Philip Ahn was a Korean-American actor. In high school, Philip visited the set of the film The Thief of Bagdad, where he met Douglas Fairbanks. Fairbanks offered young Philip a screen test, and then a part in the movie. Ahn’s mother refused to allow him to become an actor.
In 1934, he began attending the University of Southern California. His father told him that if he really wanted to be an actor, he had to commit to being the best actor he could be. Therefore, Ahn enrolled in acting and cinematography courses. Following his sophomore year, Ahn dropped out of school to pursue acting full time. His first film was A Scream in the Night (1935). He appeared in the Bing Crosby film Anything Goes the following year. He had his first credited roles in 1936, in The General Died at Dawn and Stowaway, opposite Shirley Temple.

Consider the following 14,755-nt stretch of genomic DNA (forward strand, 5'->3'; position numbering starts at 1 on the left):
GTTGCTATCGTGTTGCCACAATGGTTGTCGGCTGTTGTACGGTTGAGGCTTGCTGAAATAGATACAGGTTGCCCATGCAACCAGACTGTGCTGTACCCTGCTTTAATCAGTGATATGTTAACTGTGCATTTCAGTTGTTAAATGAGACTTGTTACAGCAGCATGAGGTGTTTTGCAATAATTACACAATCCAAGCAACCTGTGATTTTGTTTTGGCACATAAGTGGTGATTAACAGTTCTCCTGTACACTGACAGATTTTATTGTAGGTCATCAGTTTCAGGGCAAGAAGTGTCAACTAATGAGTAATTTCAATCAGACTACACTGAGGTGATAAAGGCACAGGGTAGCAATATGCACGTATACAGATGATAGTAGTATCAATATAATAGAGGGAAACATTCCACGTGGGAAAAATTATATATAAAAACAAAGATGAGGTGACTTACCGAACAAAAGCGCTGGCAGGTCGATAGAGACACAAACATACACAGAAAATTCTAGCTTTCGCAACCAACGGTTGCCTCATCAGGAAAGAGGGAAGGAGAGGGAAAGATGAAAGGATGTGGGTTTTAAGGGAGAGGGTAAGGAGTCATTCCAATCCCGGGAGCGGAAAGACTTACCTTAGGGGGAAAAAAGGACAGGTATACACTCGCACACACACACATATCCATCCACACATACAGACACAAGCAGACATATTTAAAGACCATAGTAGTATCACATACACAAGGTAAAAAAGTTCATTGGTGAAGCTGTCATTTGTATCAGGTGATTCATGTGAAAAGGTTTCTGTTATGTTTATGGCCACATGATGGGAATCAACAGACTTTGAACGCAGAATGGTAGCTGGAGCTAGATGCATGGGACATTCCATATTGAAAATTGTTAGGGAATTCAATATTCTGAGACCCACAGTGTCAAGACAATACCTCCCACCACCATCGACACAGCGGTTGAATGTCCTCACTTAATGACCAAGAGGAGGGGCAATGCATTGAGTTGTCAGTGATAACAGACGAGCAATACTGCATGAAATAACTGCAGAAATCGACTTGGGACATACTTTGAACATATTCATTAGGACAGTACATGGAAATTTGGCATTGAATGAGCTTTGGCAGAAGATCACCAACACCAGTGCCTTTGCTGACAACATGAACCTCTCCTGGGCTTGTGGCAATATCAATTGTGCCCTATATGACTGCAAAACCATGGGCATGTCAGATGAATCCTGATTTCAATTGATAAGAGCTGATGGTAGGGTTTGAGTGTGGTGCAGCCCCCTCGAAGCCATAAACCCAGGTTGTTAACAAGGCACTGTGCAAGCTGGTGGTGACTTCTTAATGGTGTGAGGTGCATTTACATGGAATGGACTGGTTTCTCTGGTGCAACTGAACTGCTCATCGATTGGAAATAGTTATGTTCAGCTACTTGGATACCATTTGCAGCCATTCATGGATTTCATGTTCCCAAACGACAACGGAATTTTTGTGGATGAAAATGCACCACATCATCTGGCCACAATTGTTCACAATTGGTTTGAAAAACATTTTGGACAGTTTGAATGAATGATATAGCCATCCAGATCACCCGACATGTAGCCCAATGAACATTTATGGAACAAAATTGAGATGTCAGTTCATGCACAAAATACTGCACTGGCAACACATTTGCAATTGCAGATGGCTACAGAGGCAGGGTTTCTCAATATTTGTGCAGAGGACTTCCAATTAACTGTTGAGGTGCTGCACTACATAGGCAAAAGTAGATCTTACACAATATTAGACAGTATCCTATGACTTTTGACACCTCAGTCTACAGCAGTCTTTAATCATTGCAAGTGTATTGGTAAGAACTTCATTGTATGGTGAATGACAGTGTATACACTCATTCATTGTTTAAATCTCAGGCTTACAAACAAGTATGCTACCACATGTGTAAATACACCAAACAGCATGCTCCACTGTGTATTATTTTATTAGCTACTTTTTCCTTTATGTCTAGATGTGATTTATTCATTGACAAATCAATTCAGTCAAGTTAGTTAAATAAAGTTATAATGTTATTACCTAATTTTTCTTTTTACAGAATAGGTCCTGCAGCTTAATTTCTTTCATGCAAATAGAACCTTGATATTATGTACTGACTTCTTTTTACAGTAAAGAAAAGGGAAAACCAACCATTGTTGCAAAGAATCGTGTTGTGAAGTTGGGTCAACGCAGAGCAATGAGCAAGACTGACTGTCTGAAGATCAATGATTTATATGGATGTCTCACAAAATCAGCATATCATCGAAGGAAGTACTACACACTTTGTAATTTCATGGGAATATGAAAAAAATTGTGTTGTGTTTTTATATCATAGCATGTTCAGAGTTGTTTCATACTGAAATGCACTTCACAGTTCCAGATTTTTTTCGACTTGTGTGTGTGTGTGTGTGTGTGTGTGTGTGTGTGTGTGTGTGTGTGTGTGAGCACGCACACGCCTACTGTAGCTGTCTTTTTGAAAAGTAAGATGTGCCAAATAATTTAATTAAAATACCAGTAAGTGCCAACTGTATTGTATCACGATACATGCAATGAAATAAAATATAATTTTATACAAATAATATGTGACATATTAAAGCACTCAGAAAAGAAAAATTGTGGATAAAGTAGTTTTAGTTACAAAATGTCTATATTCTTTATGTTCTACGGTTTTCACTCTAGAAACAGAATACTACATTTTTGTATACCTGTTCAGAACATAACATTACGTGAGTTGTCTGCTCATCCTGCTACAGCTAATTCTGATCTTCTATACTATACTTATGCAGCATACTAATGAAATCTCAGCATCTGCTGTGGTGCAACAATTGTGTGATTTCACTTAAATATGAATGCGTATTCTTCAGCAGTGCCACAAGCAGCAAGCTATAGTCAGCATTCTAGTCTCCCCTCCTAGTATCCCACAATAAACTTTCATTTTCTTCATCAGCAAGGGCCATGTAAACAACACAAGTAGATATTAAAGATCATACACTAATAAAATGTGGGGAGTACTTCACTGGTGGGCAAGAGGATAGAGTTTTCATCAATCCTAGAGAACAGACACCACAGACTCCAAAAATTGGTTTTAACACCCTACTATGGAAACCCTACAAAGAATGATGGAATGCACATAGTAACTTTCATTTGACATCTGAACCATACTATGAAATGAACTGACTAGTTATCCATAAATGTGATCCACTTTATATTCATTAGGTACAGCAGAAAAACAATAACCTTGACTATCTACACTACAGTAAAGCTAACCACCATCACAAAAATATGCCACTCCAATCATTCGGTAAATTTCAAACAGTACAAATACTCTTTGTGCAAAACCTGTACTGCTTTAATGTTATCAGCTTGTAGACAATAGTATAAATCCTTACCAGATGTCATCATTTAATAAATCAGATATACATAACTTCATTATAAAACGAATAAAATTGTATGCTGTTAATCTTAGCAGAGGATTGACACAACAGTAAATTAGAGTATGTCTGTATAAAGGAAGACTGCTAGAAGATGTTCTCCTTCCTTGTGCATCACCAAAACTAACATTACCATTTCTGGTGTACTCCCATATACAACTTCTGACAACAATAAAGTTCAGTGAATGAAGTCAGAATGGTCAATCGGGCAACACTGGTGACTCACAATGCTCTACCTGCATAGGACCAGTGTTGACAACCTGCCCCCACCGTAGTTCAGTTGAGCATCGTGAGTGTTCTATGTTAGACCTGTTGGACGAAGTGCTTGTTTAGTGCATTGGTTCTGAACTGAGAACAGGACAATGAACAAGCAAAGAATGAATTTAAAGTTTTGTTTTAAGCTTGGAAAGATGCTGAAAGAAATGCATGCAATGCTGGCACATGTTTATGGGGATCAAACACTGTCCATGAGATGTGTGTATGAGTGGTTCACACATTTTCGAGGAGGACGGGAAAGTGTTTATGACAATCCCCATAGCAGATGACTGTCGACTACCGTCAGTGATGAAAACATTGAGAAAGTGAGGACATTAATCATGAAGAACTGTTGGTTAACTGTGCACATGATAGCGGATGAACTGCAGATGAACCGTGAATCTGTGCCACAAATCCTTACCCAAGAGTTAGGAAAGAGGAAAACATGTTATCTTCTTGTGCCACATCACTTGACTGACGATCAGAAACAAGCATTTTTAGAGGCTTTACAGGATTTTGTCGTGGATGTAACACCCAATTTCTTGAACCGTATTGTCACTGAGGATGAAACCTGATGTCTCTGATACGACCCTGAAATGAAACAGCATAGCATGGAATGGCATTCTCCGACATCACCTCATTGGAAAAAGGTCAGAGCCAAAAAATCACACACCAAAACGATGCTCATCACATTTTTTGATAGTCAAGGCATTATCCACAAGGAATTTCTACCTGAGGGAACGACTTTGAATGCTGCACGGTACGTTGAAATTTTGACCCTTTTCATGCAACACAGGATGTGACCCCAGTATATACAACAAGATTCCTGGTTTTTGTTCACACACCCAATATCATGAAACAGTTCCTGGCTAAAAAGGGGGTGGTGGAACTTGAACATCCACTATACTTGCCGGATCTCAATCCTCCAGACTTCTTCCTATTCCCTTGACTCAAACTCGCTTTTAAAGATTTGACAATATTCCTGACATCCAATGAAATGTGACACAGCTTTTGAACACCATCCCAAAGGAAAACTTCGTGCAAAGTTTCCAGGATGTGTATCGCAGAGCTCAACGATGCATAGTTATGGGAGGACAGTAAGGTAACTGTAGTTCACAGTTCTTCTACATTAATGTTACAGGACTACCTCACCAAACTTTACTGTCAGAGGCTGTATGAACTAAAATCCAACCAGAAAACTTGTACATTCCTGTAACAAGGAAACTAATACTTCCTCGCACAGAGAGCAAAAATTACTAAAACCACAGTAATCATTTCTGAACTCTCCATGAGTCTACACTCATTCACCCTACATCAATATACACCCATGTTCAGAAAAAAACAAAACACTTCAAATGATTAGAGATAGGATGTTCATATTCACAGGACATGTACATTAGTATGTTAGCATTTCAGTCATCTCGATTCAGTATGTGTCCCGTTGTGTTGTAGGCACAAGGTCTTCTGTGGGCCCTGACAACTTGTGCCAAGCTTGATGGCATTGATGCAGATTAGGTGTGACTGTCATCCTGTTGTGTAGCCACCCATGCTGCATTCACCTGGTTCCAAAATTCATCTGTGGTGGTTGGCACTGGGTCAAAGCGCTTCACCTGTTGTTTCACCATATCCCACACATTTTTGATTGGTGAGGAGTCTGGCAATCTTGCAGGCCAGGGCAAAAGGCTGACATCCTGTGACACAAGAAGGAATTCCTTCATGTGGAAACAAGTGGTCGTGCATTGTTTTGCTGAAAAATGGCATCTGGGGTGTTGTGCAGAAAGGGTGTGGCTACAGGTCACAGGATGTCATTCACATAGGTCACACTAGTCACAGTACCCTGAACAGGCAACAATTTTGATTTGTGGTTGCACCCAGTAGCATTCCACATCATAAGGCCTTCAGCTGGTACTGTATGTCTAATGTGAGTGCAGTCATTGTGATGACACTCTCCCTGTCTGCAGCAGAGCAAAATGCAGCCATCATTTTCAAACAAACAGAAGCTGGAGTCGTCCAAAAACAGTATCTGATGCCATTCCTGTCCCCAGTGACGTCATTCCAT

During World War II, Ahn often played Japanese villains in war films such as Back to Bataan (1945). To prove his American patriotism, Ahn joined the United States Army, but was soon forced out because of a bad ankle. During his brief time in the Army, he served in Special Services, entertaining troops. Following the war, Ahn appeared in Around the World in Eighty Days, Thoroughly Modern Millie, and Paradise, Hawaiian Style, with Elvis Presley. Ahn’s last major role was that of “Master Kan” in the television series Kung Fu.